Television screens throughout the US, and around the world, have broadcast in recent days images of Baltimore in crisis: young people of color on the streets clashing with police, protesters marching peacefully shoulder to shoulder, and a relatively small number of city residents taking food, toiletries, and consumer goods from stores. Naturally, the forces of political reaction both in the media and society at large have attempted to isolate these incidents – ‘looting’ they call it – in order to demonstrate the purported savagery and lawlessness of people and communities of color.

“You see?” the racist narrative goes, “They have no respect for property or the law,” or some such variation on this theme. However, as should be expected, the political and media establishment demonstrate an incredible degree of hypocrisy in portraying the events in such a manner. For while in 2015 media outlets such as the allegedly center-left MSNBC and CNN, and the unabashedly right wing FOX News, propagate a shamelessly racist narrative of “thugs” and “criminals” on the streets of Baltimore or Ferguson, these same media outlets almost without exception worked hand in hand with the Bush administration to justify similar actions in Iraq. So too have the media been complicit in presenting biased narratives of US wars in places like Libya and Syria where the media parroted Washington’s talking points to justify and/or condemn whichever actions were politically expedient at the time.

Examining the issue further, the questions of power and “otherness” are also unavoidable. When the powerless and marginalized – those who are not deemed worthy by the establishment – engage in such actions, they are described as violent thugs. When the powerful engage in far worse actions, they are deemed righteous. Whether it is the looting of cultural artifacts by British and French imperialists in Africa, the wholesale slaughter of indigenous peoples by American settlers, or the wholesale plunder and exploitation of entire continents, such actions are somehow justified by their historical context and role in modern social and cultural formation.

From Baltimore to Baghdad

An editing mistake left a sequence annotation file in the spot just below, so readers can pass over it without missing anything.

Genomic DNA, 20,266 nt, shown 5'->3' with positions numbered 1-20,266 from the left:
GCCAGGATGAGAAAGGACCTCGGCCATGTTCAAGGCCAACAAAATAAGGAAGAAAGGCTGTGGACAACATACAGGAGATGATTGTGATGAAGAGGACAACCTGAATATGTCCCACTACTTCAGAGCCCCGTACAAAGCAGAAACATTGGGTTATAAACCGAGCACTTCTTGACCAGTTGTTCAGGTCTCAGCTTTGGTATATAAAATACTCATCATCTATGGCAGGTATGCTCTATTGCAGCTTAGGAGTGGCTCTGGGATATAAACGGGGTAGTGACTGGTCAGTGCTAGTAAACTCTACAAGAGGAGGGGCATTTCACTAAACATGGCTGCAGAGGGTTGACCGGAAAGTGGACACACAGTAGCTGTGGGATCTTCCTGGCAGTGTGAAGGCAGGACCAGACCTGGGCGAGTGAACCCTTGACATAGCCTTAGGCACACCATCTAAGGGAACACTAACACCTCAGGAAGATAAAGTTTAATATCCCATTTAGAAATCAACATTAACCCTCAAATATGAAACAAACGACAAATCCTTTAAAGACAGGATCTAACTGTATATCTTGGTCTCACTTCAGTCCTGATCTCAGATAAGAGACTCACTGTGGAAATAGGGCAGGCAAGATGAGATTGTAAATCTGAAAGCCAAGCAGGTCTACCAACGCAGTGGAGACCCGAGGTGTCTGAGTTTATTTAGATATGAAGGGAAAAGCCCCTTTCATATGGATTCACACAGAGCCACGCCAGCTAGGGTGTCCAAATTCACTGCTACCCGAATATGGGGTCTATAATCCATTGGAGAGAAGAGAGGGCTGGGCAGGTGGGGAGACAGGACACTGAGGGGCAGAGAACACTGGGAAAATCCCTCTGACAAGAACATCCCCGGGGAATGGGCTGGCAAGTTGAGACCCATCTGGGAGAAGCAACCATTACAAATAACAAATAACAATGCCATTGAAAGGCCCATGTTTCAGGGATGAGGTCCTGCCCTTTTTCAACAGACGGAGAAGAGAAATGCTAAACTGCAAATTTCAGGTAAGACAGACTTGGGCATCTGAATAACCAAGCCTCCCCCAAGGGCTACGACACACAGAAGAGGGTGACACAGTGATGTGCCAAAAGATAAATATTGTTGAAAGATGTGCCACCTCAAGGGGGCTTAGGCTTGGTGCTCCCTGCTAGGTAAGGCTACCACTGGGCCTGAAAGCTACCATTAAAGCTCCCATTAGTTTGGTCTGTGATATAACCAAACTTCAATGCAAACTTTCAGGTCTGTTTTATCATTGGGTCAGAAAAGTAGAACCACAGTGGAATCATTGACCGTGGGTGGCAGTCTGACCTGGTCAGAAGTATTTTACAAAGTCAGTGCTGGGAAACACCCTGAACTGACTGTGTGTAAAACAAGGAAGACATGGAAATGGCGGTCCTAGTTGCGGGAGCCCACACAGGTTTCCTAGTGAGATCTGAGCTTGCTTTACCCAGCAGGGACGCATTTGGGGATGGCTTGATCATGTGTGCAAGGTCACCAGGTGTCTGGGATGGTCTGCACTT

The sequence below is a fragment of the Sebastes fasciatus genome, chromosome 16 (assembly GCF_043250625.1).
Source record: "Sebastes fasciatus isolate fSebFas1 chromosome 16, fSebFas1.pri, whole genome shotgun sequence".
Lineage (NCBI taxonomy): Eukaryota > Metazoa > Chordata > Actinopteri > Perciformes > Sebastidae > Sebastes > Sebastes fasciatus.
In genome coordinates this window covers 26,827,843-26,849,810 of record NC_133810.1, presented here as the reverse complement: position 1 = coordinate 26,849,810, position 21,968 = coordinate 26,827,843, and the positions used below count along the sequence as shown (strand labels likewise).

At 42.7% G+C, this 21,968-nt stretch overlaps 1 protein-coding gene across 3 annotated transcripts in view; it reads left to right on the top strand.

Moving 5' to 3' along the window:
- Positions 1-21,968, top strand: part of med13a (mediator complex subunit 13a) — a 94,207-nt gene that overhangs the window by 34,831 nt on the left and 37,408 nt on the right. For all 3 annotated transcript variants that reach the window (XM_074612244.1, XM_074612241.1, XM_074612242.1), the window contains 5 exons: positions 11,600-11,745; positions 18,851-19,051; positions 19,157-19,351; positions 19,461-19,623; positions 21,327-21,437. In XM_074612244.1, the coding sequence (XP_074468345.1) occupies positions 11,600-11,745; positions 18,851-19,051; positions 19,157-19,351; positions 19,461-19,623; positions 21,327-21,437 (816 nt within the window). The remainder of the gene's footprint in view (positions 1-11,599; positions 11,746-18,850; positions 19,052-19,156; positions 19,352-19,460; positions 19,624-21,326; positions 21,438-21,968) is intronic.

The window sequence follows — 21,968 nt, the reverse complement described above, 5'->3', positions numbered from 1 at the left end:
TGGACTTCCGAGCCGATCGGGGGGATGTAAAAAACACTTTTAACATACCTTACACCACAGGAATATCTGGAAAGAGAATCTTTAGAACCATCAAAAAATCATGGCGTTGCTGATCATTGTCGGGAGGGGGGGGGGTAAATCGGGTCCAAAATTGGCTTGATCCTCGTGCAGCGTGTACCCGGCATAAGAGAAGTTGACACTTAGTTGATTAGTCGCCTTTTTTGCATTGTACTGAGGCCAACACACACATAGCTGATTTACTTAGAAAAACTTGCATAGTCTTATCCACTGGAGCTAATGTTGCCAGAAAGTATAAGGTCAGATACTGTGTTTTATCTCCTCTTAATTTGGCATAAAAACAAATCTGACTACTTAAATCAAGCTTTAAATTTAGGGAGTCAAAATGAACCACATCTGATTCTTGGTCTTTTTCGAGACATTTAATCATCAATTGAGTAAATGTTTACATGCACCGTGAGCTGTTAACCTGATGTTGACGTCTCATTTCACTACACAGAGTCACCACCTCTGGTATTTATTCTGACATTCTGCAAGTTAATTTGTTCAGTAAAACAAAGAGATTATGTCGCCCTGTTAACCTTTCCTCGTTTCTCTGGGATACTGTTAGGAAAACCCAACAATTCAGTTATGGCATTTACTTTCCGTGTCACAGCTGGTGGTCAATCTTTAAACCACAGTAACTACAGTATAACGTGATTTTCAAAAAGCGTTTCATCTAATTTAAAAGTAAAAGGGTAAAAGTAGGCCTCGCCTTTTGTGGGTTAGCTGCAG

Were one to examine the events of the last week in Baltimore purely through the lens of the corporate media and political class, one would get the sense that the actions of a small minority of the black community constitute egregious and criminal acts of savagery and barbarism, acts that could have no possible justification. Indeed, one could be forgiven for thinking so, as even President Obama (you know, “the First Black President”) had nothing but words of condemnation and contempt. As Obama explained to the media:

There’s no excuse for the kind of violence we saw yesterday. It is counterproductive…When individuals get crowbars and start prying open doors to loot, they’re not protesting. They’re not making a statement. They’re stealing. When they burn down a building, they’re committing arson… A handful of people [are] taking advantage of the situation for their own purposes, and they need to be treated as criminals.

Here Obama reveals not only an ignorance of the nature of these actions, but also a complete disregard for the systemic and institutionalized social and economic violence perpetrated against these communities for decades. While Obama waxes poetic about “property owners” being “stolen from” he has little to nothing to say about the fact that the people who live in those communities are almost entirely shut out from property ownership themselves; that the true owners are the real estate developers, speculators, financiers, and economic elites from the affluent communities. This is the class that perpetrates the true violence by exploiting the economic blight left by unequal wealth distribution, the elimination of employment opportunities, the breakdown of communities thanks to police violence, drug abuse, and countless other preventable phenomena that are the symptom, not the cause, of poverty and desperation. And make no mistake, it is poverty, desperation, and frustration that is transmogrified into violence.